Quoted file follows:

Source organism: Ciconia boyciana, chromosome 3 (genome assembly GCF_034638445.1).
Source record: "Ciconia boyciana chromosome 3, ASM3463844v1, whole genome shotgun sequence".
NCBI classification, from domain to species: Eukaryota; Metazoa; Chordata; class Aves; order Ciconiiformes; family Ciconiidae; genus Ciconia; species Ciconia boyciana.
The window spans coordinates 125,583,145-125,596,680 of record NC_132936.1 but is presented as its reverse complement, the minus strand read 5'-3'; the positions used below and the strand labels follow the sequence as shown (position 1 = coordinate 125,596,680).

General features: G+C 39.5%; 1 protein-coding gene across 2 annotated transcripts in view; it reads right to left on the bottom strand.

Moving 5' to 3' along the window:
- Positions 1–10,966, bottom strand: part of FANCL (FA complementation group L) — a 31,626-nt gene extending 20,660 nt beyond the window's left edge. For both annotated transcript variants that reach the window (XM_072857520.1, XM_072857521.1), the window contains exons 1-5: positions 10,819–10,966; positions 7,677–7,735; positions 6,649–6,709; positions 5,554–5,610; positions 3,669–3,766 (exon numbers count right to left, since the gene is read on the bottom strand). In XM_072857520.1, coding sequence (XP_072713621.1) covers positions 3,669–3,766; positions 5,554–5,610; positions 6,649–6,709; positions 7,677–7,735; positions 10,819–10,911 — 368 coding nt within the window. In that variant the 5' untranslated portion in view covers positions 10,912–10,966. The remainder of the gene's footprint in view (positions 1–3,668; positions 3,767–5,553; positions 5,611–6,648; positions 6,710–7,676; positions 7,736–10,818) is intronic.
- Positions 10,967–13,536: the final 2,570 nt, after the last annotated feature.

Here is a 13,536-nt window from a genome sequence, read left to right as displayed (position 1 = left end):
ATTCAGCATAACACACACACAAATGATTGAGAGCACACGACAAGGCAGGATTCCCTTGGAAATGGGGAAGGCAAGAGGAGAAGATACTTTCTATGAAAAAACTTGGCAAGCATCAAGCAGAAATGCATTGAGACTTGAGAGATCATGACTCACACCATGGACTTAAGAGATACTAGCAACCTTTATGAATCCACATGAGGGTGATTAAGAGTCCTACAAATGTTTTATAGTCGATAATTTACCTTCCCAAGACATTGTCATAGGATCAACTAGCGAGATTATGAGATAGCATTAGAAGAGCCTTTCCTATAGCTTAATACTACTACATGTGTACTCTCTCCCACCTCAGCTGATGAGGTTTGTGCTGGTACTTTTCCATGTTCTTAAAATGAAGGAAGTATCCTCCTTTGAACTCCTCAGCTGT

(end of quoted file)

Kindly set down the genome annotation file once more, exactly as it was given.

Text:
Source organism: Ciconia boyciana, chromosome 3 (genome assembly GCF_034638445.1).
Source record: "Ciconia boyciana chromosome 3, ASM3463844v1, whole genome shotgun sequence".
NCBI classification, from domain to species: Eukaryota; Metazoa; Chordata; class Aves; order Ciconiiformes; family Ciconiidae; genus Ciconia; species Ciconia boyciana.
The window spans coordinates 125,583,145-125,596,680 of record NC_132936.1 but is presented as its reverse complement, the minus strand read 5'-3'; the positions used below and the strand labels follow the sequence as shown (position 1 = coordinate 125,596,680).

General features: G+C 39.5%; 1 protein-coding gene across 2 annotated transcripts in view; it reads right to left on the bottom strand.

Moving 5' to 3' along the window:
- Positions 1–10,966, bottom strand: part of FANCL (FA complementation group L) — a 31,626-nt gene extending 20,660 nt beyond the window's left edge. For both annotated transcript variants that reach the window (XM_072857520.1, XM_072857521.1), the window contains exons 1-5: positions 10,819–10,966; positions 7,677–7,735; positions 6,649–6,709; positions 5,554–5,610; positions 3,669–3,766 (exon numbers count right to left, since the gene is read on the bottom strand). In XM_072857520.1, coding sequence (XP_072713621.1) covers positions 3,669–3,766; positions 5,554–5,610; positions 6,649–6,709; positions 7,677–7,735; positions 10,819–10,911 — 368 coding nt within the window. In that variant the 5' untranslated portion in view covers positions 10,912–10,966. The remainder of the gene's footprint in view (positions 1–3,668; positions 3,767–5,553; positions 5,611–6,648; positions 6,710–7,676; positions 7,736–10,818) is intronic.
- Positions 10,967–13,536: the final 2,570 nt, after the last annotated feature.

Here is a 13,536-nt window from a genome sequence, read left to right as displayed (position 1 = left end):
ATTCAGCATAACACACACACAAATGATTGAGAGCACACGACAAGGCAGGATTCCCTTGGAAATGGGGAAGGCAAGAGGAGAAGATACTTTCTATGAAAAAACTTGGCAAGCATCAAGCAGAAATGCATTGAGACTTGAGAGATCATGACTCACACCATGGACTTAAGAGATACTAGCAACCTTTATGAATCCACATGAGGGTGATTAAGAGTCCTACAAATGTTTTATAGTCGATAATTTACCTTCCCAAGACATTGTCATAGGATCAACTAGCGAGATTATGAGATAGCATTAGAAGAGCCTTTCCTATAGCTTAATACTACTACATGTGTACTCTCTCCCACCTCAGCTGATGAGGTTTGTGCTGGTACTTTTCCATGTTCTTAAAATGAAGGAAGTATCCTCCTTTGAACTCCTCAGCTGT